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Location: Home / Technology / Whatever happened to DNA computing?

Whatever happened to DNA computing?

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For more than five decades, engineers have shrunk silicon-­based transistors over and over again, creating progressively smaller, faster, and more energy-efficient computers in the process. But the long technological winning streak—and the miniaturization that has enabled it —can’t last forever. “There is a need for technology to beat silicon, because we are reaching tremendous limitations on it,” says Nicholas Malaya, a computational scientist at AMD in California.

What could this successor technology be? There has been no shortage of alternative computing approaches proposed over the last 50 years. Here are five of the more memorable ones. All had plenty of hype, only to be trounced by silicon. But perhaps there is hope for them yet.

Whatever happened to DNA computing?

Spintronics

Computer chips are built around strategies to control the flow of electrons—more specifically, their charge. In addition to charge, however, electrons also have angular momentum, or spin, which can be manipulated with magnetic fields. Spintronics emerged in the 1980s, with the idea that spin can be used to represent bits: one direction could represent 1 and the other 0.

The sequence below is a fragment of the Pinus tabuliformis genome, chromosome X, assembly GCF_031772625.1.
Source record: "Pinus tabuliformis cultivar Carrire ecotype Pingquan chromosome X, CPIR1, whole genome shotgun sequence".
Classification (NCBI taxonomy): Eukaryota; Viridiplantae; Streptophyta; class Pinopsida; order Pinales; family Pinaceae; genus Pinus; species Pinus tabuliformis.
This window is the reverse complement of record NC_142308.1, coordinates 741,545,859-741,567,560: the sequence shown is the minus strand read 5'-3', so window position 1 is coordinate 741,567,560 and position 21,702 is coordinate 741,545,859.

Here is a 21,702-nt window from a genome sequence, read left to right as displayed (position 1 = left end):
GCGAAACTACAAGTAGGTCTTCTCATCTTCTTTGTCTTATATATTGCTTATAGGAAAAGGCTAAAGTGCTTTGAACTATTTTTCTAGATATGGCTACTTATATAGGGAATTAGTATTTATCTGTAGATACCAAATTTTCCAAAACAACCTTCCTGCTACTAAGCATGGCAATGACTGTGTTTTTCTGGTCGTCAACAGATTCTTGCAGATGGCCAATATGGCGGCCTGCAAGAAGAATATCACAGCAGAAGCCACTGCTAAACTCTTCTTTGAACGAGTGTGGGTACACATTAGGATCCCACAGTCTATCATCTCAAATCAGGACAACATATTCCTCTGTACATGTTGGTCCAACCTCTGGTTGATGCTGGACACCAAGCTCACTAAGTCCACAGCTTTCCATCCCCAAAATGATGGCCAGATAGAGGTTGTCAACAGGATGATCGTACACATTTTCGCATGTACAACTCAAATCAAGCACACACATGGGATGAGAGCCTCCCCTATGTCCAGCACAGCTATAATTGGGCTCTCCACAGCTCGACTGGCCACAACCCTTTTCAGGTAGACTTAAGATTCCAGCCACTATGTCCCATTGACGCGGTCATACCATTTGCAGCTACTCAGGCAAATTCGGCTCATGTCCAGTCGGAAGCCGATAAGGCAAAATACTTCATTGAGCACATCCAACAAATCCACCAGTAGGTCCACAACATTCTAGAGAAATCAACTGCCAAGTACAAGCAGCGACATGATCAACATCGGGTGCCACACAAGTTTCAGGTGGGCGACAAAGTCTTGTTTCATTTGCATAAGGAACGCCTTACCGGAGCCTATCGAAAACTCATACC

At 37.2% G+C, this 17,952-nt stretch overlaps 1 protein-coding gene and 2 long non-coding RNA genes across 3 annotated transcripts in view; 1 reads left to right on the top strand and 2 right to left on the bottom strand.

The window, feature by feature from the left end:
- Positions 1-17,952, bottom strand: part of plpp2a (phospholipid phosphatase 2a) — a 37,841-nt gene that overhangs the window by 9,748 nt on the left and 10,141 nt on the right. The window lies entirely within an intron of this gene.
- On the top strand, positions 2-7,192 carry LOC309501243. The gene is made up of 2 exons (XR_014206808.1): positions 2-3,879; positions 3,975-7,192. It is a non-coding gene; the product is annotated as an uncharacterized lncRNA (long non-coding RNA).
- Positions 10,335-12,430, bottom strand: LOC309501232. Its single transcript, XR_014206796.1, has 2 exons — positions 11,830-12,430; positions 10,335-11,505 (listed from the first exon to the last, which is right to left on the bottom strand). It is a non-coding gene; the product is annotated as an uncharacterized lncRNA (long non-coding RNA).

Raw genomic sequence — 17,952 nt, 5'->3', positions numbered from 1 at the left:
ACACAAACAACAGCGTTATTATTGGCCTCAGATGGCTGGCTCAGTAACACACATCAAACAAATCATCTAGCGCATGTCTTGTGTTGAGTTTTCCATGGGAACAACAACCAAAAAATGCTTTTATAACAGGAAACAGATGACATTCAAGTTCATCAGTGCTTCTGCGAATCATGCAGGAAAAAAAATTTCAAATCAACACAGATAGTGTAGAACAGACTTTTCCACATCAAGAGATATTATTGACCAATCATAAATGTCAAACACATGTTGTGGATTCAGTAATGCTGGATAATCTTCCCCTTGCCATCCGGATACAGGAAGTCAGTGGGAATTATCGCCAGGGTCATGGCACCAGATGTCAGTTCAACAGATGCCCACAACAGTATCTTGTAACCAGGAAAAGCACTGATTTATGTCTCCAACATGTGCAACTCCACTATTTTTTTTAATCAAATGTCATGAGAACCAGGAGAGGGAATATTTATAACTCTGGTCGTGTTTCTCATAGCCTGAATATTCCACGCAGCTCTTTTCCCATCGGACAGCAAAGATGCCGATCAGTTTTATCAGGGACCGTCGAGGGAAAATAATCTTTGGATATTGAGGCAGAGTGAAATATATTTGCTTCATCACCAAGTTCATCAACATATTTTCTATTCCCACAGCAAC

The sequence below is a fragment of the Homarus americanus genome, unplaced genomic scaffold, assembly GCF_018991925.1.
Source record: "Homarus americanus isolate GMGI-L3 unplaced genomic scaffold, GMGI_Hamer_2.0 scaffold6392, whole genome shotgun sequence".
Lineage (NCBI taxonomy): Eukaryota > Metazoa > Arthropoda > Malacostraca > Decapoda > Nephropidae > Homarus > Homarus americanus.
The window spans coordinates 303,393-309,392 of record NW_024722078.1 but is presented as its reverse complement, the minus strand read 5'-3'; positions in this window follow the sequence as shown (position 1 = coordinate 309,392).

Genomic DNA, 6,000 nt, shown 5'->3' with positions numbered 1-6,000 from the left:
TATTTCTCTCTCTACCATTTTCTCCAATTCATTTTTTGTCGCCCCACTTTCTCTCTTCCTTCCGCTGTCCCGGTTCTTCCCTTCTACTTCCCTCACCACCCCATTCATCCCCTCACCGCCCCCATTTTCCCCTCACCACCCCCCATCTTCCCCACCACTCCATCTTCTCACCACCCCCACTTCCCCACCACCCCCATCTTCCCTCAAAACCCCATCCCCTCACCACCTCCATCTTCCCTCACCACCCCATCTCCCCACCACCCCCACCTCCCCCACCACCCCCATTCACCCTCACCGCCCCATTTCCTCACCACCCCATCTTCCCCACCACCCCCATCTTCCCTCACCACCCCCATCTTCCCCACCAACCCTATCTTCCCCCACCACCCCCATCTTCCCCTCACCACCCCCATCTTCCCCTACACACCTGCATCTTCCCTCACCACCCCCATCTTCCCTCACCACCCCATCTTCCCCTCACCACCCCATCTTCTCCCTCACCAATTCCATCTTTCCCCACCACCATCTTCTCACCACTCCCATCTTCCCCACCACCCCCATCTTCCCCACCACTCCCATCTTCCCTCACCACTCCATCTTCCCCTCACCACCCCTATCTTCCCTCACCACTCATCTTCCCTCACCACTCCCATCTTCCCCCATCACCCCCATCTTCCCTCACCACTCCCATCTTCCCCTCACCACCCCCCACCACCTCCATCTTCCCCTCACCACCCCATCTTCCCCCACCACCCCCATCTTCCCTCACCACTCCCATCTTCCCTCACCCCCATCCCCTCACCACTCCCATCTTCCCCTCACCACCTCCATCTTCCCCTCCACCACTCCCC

In theory, spintronic transistors can be made small, allowing for densely packed chips. But in practice it has been tough to find the right substances to construct them. Researchers say that a lot of basic materials science still needs to be worked out.

Nevertheless, spintronic technologies have been commercialized in a few very specific areas, says Gregory Fuchs, an applied physicist at Cornell University in Ithaca, New York. So far, the biggest success for spintronics has been nonvolatile memory, the sort that prevents data loss in the case of power failure. STT-RAM (for “spin transfer torque random access memory”) has been in production since 2012 and can be found in cloud storage facilities.

Memristors

Classic electronics is based on three components: capacitor, resistor, and inductor. In 1971, the electrical engineer Leon Chua theorized a fourth component he called the memristor, for “memory resistor.” In 2008, researchers at Hewlett-Packard developed the first practical memristor, using titanium dioxide.

It was exciting because memristors can in theory be used for both memory and logic. The devices “remember” the last applied voltage, so they hold onto information even if powered down. They also differ from ordinary resistors in that their resistance can change depending on the amount of voltage applied. Such modulation can be used to perform logic operations. If done within a computer’s memory, those operations can cut down on how much data needs to be shuttled between memory and processor.

Memristors made their commercial debut as nonvolatile storage, called RRAM or ReRAM, for “resistive random access memory.” But the field is still moving forward. In 2019, researchers developed a 5,832-memristor chip that can be used for artificial intelligence.